|in central Thailand|
The genus name is a diminutive of Latin glarea, "gravel", referring to a typical nesting habitat for pratincoles. The species name maldivarum refers to the type locality, the ocean near the Maldive Islands; the type specimen, caught alive at sea, survived for a month on flies.
These birds have short legs, long pointed wings and long forked tails. They have short bills, which is an adaptation to aerial feeding. The back and head are brown, and the wings are brown with black flight feathers. The belly is white. The underwings are chestnut. Very good views are needed to distinguish this species from other pratincoles, such as the very similar collared pratincole, which also has a chestnut underwing, and black-winged pratincole which shares the black upperwing flight feathers and lack of a white trailing edge to the wing. These features are not always readily seen in the field, especially as the chestnut underwing appears black unless excellent views are obtained.
An unusual feature of all pratincoles is that although classed as waders they typically hunt their insect prey on the wing like swallows, although they can also feed on the ground. The oriental praticole is a bird of open country, and they are often seen near water in the evening, hawking for insects.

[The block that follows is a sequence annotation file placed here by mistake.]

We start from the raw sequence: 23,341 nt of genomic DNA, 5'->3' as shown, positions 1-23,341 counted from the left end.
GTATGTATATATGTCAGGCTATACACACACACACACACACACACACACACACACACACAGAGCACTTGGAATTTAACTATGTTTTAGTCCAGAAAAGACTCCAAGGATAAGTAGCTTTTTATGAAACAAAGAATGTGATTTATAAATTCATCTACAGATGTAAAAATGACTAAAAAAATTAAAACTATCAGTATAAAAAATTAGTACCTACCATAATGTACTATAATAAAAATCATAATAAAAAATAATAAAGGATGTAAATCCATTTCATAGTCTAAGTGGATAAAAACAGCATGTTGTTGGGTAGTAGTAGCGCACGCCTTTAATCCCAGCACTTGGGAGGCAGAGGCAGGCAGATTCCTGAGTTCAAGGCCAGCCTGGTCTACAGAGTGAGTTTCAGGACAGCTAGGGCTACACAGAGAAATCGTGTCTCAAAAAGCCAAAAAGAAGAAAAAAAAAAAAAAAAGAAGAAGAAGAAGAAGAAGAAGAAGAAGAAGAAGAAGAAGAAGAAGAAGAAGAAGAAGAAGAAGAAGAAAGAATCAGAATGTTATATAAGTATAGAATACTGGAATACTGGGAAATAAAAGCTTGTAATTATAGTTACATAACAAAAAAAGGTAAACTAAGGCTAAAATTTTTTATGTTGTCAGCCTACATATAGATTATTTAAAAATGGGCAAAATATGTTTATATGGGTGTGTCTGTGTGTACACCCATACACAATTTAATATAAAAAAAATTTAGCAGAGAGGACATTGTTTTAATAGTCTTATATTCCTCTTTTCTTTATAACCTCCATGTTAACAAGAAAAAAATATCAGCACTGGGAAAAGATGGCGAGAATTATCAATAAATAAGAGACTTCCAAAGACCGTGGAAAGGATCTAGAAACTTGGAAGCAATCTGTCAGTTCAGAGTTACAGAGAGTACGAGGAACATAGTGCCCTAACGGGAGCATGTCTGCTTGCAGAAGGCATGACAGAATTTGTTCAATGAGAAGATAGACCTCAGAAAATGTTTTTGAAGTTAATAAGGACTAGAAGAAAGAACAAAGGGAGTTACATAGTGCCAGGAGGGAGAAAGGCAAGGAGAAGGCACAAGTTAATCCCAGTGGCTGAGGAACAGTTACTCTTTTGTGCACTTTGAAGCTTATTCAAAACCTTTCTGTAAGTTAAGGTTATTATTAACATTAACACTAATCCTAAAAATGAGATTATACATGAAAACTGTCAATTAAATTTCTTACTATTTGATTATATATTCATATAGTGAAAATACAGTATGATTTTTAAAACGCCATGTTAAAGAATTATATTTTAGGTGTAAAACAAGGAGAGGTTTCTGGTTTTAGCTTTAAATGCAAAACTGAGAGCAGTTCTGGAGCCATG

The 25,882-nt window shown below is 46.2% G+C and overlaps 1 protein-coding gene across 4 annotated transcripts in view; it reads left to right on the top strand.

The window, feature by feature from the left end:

Their 2–3 eggs are laid on the ground.
They are found in the warmer parts of south and east Asia, breeding from North Pakistan and the Kashmir region across into China and south west. They are migratory, wintering in both India and Pakistan, Indonesia and Australasia.
They are rare north or west of the breeding range, but, amazingly, this species has occurred as far away as Great Britain more than once. The first record for the Western Palearctic was in Suffolk, England in June 1981. On 7 February 2004, 2.5 million oriental pratincoles were recorded on Eighty Mile Beach in Australia's north-west by the Australasian Wader Studies Group. There had previously been no records of this magnitude and it is supposed that weather conditions caused much of the world's population of this species to congregate in one area.
- BirdLife International (2012). "Glareola maldivarum". IUCN Red List of Threatened Species. 2012. Retrieved 26 November 2013.old-form url
- Jobling, James A (2010). The Helm Dictionary of Scientific Bird Names. London: Christopher Helm. pp. 174, 239. ISBN 978-1-4081-2501-4.
- Burns, David W. (1993) Oriental Pratincole: new to the Western Palearctic British Birds 86(3): 115–20